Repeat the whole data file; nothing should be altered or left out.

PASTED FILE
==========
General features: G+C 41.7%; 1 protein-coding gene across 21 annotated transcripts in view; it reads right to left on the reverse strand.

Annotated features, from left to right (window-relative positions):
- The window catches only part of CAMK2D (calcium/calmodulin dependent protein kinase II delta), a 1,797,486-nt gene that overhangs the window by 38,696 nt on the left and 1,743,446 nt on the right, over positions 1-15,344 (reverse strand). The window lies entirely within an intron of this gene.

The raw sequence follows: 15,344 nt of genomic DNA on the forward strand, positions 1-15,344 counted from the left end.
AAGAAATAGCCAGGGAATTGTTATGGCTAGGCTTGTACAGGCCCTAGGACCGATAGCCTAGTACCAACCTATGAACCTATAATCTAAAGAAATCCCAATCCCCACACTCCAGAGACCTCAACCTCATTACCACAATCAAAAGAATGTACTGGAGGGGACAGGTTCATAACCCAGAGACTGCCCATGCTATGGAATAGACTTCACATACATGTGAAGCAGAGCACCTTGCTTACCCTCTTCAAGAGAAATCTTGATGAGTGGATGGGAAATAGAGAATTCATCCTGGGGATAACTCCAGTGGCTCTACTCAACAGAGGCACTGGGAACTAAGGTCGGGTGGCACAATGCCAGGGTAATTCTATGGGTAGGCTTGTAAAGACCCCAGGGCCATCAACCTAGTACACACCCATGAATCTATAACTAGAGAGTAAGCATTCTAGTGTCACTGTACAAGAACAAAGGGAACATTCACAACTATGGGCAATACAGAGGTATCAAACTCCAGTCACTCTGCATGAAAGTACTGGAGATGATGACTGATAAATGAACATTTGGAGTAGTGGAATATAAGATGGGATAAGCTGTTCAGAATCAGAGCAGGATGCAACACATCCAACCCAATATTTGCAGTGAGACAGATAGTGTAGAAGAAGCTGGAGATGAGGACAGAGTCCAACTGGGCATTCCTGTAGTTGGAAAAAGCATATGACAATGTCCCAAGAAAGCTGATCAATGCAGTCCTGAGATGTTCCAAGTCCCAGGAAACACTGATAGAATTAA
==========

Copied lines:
General features: G+C 41.7%; 1 protein-coding gene across 21 annotated transcripts in view; it reads right to left on the reverse strand.

Annotated features, from left to right (window-relative positions):
- The window catches only part of CAMK2D (calcium/calmodulin dependent protein kinase II delta), a 1,797,486-nt gene that overhangs the window by 38,696 nt on the left and 1,743,446 nt on the right, over positions 1-15,344 (reverse strand). The window lies entirely within an intron of this gene.

The raw sequence follows: 15,344 nt of genomic DNA on the forward strand, positions 1-15,344 counted from the left end.
AAGAAATAGCCAGGGAATTGTTATGGCTAGGCTTGTACAGGCCCTAGGACCGATAGCCTAGTACCAACCTATGAACCTATAATCTAAAGAAATCCCAATCCCCACACTCCAGAGACCTCAACCTCATTACCACAATCAAAAGAATGTACTGGAGGGGACAGGTTCATAACCCAGAGACTGCCCATGCTATGGAATAGACTTCACATACATGTGAAGCAGAGCACCTTGCTTACCCTCTTCAAGAGAAATCTTGATGAGTGGATGGGAAATAGAGAATTCATCCTGGGGATAACTCCAGTGGCTCTACTCAACAGAGGCACTGGGAACTAAGGTCGGGTGGCACAATGCCAGGGTAATTCTATGGGTAGGCTTGTAAAGACCCCAGGGCCATCAACCTAGTACACACCCATGAATCTATAACTAGAGAGTAAGCATTCTAGTGTCACTGTACAAGAACAAAGGGAACATTCACAACTATGGGCAATACAGAGGTATCAAACTCCAGTCACTCTGCATGAAAGTACTGGAGATGATGACTGATAAATGAACATTTGGAGTAGTGGAATATAAGATGGGATAAGCTGTTCAGAATCAGAGCAGGATGCAACACATCCAACCCAATATTTGCAGTGAGACAGATAGTGTAGAAGAAGCTGGAGATGAGGACAGAGTCCAACTGGGCATTCCTGTAGTTGGAAAAAGCATATGACAATGTCCCAAGAAAGCTGATCAATGCAGTCCTGAGATGTTCCAAGTCCCAGGAAACACTGATAGAATTAA